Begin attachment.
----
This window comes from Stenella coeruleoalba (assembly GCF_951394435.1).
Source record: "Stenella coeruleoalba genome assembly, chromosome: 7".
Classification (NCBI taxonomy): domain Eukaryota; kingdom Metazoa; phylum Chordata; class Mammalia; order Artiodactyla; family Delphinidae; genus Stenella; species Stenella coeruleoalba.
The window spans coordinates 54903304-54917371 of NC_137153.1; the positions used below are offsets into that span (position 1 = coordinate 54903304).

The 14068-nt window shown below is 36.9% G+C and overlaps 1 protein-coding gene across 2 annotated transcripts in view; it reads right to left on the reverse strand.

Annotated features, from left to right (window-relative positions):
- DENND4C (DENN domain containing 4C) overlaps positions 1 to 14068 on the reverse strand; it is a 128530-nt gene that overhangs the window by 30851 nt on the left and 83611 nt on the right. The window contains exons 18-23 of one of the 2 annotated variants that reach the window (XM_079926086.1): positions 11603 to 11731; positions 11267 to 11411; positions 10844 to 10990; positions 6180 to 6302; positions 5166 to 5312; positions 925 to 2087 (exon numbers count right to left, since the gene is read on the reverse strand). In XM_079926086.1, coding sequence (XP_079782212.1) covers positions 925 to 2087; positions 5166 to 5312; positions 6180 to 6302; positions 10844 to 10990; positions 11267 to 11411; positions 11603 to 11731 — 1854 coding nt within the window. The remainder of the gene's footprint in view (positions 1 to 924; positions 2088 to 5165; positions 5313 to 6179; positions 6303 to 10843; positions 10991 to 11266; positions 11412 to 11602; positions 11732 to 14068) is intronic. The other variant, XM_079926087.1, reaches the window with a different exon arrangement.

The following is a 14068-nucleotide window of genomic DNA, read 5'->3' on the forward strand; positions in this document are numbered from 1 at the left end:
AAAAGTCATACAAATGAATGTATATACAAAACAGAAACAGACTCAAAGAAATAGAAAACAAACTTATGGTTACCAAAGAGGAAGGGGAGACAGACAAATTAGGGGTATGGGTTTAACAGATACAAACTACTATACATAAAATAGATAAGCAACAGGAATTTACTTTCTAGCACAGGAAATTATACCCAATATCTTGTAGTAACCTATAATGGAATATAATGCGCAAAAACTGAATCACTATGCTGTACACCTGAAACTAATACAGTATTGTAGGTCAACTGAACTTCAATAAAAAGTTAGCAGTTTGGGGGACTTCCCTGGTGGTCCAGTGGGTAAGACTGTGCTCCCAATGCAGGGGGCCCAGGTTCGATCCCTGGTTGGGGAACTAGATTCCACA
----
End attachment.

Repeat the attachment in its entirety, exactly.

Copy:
This window comes from Stenella coeruleoalba (assembly GCF_951394435.1).
Source record: "Stenella coeruleoalba genome assembly, chromosome: 7".
Classification (NCBI taxonomy): domain Eukaryota; kingdom Metazoa; phylum Chordata; class Mammalia; order Artiodactyla; family Delphinidae; genus Stenella; species Stenella coeruleoalba.
The window spans coordinates 54903304-54917371 of NC_137153.1; the positions used below are offsets into that span (position 1 = coordinate 54903304).

The 14068-nt window shown below is 36.9% G+C and overlaps 1 protein-coding gene across 2 annotated transcripts in view; it reads right to left on the reverse strand.

Annotated features, from left to right (window-relative positions):
- DENND4C (DENN domain containing 4C) overlaps positions 1 to 14068 on the reverse strand; it is a 128530-nt gene that overhangs the window by 30851 nt on the left and 83611 nt on the right. The window contains exons 18-23 of one of the 2 annotated variants that reach the window (XM_079926086.1): positions 11603 to 11731; positions 11267 to 11411; positions 10844 to 10990; positions 6180 to 6302; positions 5166 to 5312; positions 925 to 2087 (exon numbers count right to left, since the gene is read on the reverse strand). In XM_079926086.1, coding sequence (XP_079782212.1) covers positions 925 to 2087; positions 5166 to 5312; positions 6180 to 6302; positions 10844 to 10990; positions 11267 to 11411; positions 11603 to 11731 — 1854 coding nt within the window. The remainder of the gene's footprint in view (positions 1 to 924; positions 2088 to 5165; positions 5313 to 6179; positions 6303 to 10843; positions 10991 to 11266; positions 11412 to 11602; positions 11732 to 14068) is intronic. The other variant, XM_079926087.1, reaches the window with a different exon arrangement.

The following is a 14068-nucleotide window of genomic DNA, read 5'->3' on the forward strand; positions in this document are numbered from 1 at the left end:
AAAAGTCATACAAATGAATGTATATACAAAACAGAAACAGACTCAAAGAAATAGAAAACAAACTTATGGTTACCAAAGAGGAAGGGGAGACAGACAAATTAGGGGTATGGGTTTAACAGATACAAACTACTATACATAAAATAGATAAGCAACAGGAATTTACTTTCTAGCACAGGAAATTATACCCAATATCTTGTAGTAACCTATAATGGAATATAATGCGCAAAAACTGAATCACTATGCTGTACACCTGAAACTAATACAGTATTGTAGGTCAACTGAACTTCAATAAAAAGTTAGCAGTTTGGGGGACTTCCCTGGTGGTCCAGTGGGTAAGACTGTGCTCCCAATGCAGGGGGCCCAGGTTCGATCCCTGGTTGGGGAACTAGATTCCACA